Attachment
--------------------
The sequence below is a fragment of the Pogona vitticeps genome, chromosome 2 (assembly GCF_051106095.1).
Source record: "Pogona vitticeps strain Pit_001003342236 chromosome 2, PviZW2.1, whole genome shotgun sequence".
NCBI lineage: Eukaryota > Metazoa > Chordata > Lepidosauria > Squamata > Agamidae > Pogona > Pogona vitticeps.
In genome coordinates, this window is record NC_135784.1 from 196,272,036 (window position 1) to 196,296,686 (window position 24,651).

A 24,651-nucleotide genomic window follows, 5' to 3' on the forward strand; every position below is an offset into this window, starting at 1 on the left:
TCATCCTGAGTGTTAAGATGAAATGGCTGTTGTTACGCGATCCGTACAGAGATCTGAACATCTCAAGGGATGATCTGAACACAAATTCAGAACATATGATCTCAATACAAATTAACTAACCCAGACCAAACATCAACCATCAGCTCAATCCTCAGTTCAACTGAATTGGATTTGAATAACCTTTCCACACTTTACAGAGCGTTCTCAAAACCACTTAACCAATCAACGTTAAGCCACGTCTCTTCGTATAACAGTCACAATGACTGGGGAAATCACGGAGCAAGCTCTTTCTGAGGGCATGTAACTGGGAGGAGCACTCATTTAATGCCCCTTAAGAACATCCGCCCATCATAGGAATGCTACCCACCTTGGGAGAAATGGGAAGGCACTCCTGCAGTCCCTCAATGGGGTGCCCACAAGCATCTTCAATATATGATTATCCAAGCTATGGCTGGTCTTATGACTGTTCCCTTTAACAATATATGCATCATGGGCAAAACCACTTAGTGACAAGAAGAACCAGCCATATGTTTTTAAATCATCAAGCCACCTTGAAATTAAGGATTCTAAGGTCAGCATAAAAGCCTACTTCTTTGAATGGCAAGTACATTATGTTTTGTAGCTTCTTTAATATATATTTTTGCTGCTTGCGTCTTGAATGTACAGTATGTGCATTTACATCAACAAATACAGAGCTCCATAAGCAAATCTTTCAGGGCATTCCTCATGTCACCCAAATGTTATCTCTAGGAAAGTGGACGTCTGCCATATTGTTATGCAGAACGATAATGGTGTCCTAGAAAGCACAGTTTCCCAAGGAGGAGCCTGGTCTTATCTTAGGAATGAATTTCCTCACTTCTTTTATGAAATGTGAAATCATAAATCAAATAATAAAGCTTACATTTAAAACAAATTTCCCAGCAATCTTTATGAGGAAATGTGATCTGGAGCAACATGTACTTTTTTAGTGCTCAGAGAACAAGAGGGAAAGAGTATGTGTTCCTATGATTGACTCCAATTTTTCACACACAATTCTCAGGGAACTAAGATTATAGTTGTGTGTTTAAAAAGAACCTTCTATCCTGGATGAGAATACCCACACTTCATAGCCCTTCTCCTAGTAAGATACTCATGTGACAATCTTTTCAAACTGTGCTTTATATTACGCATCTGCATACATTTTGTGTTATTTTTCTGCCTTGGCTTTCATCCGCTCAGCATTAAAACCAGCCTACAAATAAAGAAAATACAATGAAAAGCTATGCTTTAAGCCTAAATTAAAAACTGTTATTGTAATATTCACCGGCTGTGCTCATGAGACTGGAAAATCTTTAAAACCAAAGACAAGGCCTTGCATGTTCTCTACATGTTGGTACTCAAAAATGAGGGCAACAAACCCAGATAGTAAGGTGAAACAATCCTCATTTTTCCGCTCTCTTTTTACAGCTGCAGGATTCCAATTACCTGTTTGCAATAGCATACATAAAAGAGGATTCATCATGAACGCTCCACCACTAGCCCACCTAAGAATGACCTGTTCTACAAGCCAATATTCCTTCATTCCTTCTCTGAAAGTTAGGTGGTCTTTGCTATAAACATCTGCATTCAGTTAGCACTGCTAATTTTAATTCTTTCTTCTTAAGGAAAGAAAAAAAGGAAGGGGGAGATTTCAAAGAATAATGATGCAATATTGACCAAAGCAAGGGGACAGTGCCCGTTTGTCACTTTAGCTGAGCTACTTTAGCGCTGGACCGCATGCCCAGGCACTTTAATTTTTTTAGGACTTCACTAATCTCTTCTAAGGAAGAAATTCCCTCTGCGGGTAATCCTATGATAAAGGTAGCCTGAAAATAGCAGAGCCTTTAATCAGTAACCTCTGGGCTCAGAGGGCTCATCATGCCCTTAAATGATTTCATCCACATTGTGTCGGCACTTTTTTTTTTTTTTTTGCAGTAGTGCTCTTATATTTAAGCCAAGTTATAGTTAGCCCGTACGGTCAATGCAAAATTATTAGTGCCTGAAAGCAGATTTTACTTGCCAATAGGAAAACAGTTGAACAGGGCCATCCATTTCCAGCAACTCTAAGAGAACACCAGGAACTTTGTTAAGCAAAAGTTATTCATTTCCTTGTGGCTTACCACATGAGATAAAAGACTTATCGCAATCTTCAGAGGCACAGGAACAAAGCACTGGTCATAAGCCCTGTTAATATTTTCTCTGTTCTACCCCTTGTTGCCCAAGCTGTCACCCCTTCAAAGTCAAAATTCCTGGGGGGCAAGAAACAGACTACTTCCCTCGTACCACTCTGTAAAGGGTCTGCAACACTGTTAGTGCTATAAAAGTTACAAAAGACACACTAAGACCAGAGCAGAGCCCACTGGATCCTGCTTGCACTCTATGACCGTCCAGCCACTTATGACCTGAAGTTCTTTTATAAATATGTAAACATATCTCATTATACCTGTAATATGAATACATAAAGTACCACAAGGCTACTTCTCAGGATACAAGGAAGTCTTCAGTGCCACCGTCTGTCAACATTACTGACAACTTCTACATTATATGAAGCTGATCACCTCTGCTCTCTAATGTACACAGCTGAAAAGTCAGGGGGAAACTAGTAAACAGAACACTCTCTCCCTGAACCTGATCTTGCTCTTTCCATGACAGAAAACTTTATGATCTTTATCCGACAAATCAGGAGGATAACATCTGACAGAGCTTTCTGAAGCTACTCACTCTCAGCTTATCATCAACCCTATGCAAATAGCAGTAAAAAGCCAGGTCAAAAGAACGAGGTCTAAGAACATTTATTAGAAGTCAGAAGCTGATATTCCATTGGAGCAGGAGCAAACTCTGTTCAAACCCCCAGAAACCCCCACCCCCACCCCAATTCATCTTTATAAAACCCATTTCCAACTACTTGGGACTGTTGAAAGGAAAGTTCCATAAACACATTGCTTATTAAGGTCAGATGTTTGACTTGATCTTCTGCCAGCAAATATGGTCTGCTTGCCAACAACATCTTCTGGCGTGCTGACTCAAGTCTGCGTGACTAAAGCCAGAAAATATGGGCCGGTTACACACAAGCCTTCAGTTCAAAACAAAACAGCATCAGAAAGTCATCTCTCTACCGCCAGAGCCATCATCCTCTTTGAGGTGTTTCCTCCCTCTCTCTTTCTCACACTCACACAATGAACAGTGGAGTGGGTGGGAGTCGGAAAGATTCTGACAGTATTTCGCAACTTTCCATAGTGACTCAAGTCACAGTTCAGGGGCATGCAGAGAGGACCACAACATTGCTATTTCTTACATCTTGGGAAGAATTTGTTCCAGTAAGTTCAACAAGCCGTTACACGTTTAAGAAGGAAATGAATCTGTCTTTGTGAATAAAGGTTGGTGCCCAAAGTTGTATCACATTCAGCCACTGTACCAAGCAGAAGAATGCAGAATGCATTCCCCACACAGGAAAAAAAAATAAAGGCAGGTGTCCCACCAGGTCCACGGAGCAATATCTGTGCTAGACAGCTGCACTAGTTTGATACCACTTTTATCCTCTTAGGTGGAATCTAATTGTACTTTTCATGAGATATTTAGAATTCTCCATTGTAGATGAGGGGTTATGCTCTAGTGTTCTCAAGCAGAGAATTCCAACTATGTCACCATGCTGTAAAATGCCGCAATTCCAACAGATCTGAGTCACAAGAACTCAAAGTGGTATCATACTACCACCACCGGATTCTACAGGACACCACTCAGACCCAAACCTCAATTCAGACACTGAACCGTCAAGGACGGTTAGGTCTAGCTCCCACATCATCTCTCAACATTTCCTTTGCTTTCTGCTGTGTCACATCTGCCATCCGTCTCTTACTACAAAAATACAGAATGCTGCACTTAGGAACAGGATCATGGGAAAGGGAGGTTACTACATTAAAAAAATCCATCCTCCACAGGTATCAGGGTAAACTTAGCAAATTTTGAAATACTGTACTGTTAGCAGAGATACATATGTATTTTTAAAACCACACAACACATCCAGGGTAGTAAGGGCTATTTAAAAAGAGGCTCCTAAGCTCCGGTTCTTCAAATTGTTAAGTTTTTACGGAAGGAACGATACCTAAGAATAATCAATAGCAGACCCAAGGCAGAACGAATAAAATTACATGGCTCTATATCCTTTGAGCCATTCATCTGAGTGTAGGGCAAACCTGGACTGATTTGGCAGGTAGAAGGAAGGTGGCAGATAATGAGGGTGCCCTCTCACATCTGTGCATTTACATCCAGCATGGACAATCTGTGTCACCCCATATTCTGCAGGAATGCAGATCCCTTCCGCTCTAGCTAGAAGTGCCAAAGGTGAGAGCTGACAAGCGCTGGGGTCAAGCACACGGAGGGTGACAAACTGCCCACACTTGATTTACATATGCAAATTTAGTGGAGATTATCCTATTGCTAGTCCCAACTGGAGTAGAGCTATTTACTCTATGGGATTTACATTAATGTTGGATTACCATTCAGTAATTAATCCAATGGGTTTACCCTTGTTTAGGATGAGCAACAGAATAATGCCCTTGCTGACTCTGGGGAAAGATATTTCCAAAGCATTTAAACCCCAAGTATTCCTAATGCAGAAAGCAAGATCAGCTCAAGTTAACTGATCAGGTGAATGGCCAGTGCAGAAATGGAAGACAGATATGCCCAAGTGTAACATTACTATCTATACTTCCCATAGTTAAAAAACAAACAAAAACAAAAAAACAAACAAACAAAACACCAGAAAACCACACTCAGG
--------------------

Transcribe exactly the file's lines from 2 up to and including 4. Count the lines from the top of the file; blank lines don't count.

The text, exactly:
Source record: "Pogona vitticeps strain Pit_001003342236 chromosome 2, PviZW2.1, whole genome shotgun sequence".
NCBI lineage: Eukaryota > Metazoa > Chordata > Lepidosauria > Squamata > Agamidae > Pogona > Pogona vitticeps.
In genome coordinates, this window is record NC_135784.1 from 196,272,036 (window position 1) to 196,296,686 (window position 24,651).